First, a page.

Creative ImpactRae Ibrahim

Authentic Conversations: James Lim on TEDx design process

This week our awesome marketing intern Rae sat down with YC’s Creative Director James Lim to talk about all things design and TEDx. Our creative brief for the 2018 TEDxMelbourne conference was to visually represent ‘The Great Unknown’.

What inspired this year’s TEDx visual identity?

The design output for TEDx Melbourne was inspired by quite a few different things. Over the past few months, I’ve noticed this emerging trend for highly abrasive textual components in the global visual dialogue. I’ve noticed there’s been a lot of texture and a lot of grit being used in the grassroots graphic design community. I find that interesting because it reflects on how people are trying to express ideas at the moment and its almost like ordered chaos. For me, that resonated with where we are in the world right now and how graphic designers are trying to express that through this aesthetic. And it seemed fitting to explore that because TEDx Melbourne is grounded in this sort of grassroots, underground culture. It was also about the idea of obliteration. So ‘The Great Unknown’ and how obliteration ties into that. It was the dialogue that there is beauty in obliteration – falling apart and reforming.

What is your creative philosophy?

Designs that are driven by ideas. Designs that are original and move people. Designs that are emotive but have a purpose. I know they’re just sort of whimsical statements but they make up my creative philosophy.

How did you try to implement that philosophy into this year’s TEDx?

I think it was first an interrogation of what the concept meant personally to us (at YC). I think in terms of my design philosophy, I believe that there needs to be more ART in DESIGN and for me, art is expressing yourself, and expressing your interpretation of the world around you through a design output. As a designer, I feel very privileged, because you can still be expressive as you are an artist. All round, art is very subjective, but design puts an objective beyond that. It’s for someone else to interpret, an idea to be communicated. So for us (at YC), it was to interrogate what the idea of ‘The Great Unknown’ meant to us and how we could communicate what we felt when we were interrogating our idea to other people.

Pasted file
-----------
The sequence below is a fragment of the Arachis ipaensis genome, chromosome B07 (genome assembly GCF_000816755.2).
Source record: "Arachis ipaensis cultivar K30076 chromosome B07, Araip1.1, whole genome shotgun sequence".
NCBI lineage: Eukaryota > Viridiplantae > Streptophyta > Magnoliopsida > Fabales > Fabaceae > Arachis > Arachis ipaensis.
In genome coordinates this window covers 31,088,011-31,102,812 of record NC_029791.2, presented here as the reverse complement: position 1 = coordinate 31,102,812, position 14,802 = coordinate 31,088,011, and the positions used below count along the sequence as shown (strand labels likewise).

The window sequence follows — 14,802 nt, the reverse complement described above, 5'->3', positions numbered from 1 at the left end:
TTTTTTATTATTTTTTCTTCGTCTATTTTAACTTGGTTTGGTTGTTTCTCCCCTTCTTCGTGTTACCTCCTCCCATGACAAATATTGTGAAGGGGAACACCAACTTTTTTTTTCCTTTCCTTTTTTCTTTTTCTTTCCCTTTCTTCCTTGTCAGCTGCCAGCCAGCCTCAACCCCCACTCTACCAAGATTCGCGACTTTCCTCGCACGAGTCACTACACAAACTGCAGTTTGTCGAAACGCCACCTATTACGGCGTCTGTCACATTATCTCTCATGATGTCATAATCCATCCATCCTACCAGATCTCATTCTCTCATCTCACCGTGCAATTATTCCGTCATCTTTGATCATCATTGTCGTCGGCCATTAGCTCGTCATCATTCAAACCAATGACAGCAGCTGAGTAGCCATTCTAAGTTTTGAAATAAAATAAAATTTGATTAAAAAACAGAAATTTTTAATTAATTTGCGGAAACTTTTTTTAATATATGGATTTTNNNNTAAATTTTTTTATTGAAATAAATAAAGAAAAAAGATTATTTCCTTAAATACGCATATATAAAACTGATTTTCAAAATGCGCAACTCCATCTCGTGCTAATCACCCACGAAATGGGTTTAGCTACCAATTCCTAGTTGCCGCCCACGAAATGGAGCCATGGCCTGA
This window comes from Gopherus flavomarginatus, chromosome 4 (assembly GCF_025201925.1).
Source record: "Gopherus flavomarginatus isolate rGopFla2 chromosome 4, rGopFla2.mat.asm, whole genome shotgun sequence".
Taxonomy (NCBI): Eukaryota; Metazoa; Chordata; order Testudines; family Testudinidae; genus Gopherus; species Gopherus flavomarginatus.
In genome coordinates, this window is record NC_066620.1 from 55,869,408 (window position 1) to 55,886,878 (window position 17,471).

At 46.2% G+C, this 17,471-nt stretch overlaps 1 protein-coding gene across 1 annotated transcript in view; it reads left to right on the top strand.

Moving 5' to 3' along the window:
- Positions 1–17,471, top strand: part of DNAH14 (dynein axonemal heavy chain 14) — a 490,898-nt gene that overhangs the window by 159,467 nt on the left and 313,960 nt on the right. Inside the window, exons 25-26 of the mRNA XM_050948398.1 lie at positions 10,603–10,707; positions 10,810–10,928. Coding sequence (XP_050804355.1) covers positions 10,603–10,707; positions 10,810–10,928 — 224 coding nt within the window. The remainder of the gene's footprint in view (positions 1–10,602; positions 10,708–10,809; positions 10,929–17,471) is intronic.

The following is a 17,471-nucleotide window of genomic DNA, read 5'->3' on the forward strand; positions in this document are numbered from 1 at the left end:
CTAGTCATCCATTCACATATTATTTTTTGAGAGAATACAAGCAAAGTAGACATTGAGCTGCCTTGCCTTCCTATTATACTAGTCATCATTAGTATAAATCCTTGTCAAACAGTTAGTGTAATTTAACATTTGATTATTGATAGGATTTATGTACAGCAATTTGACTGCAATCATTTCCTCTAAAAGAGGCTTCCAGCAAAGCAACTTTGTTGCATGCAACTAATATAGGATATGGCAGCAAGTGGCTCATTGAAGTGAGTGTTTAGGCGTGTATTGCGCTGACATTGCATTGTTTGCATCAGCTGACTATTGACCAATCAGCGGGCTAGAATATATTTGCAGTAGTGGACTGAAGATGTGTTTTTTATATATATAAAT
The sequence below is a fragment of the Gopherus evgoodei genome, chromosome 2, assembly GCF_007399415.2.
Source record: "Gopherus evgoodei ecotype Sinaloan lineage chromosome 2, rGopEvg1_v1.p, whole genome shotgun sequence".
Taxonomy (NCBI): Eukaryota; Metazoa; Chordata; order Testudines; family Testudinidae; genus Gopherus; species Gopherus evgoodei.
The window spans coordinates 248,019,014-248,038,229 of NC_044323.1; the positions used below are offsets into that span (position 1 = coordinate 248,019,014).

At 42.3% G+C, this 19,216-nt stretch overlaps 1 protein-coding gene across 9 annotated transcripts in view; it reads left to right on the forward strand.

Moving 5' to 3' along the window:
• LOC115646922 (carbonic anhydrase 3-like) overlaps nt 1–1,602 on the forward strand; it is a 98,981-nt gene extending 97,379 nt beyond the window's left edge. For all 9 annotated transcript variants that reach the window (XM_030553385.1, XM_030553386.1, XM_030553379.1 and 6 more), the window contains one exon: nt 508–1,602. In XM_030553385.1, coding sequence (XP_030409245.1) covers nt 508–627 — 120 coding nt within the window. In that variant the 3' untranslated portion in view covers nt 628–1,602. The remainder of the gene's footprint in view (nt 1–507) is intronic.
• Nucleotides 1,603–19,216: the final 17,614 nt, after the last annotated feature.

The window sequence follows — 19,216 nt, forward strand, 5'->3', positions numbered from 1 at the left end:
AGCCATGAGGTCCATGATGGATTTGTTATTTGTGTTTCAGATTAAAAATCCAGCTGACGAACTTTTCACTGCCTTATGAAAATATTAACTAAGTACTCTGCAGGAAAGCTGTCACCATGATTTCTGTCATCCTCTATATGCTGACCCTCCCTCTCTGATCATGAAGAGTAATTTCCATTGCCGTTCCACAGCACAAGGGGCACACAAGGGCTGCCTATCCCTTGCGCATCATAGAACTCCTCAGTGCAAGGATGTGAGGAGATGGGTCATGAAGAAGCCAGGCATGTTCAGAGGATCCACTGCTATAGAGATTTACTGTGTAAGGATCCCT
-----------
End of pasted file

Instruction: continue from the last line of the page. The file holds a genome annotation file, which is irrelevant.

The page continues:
How do you perfect your craft?

There are two aspects to it.  A conceptual aspect and a technical aspect. By conceptual I mean it’s the concept that you always need to be driven by new ideas, driven by what you see around you, and by how you interpret your world and then communicating it visually. Its how I communicate and view the world around me. Then there’s also the technical aspect, so it’s being motivated, inspired and pushed to actually conceptualise an idea in my head, but then say ‘how can I actually recreate that’, whether its an animation, a crazy photoshop effect, or its coming up with entire new grid systems and type settings, or something that hasn’t been seen before.

What is your design process?

It’s funny when people ask about my passion projects, I just tell them every day is my passion project. I do a lot of exploring and experimentation. So I think a core component of my design process is experimentation and how through experimentation we can learn more,  not only from a technical side but we can learn more about what we’re creating and how that makes us feel.

Indulge in the ordered chaos that is TEDx Melbourne 2018: The Great Unknown, created by James and the rest of the YC team here.

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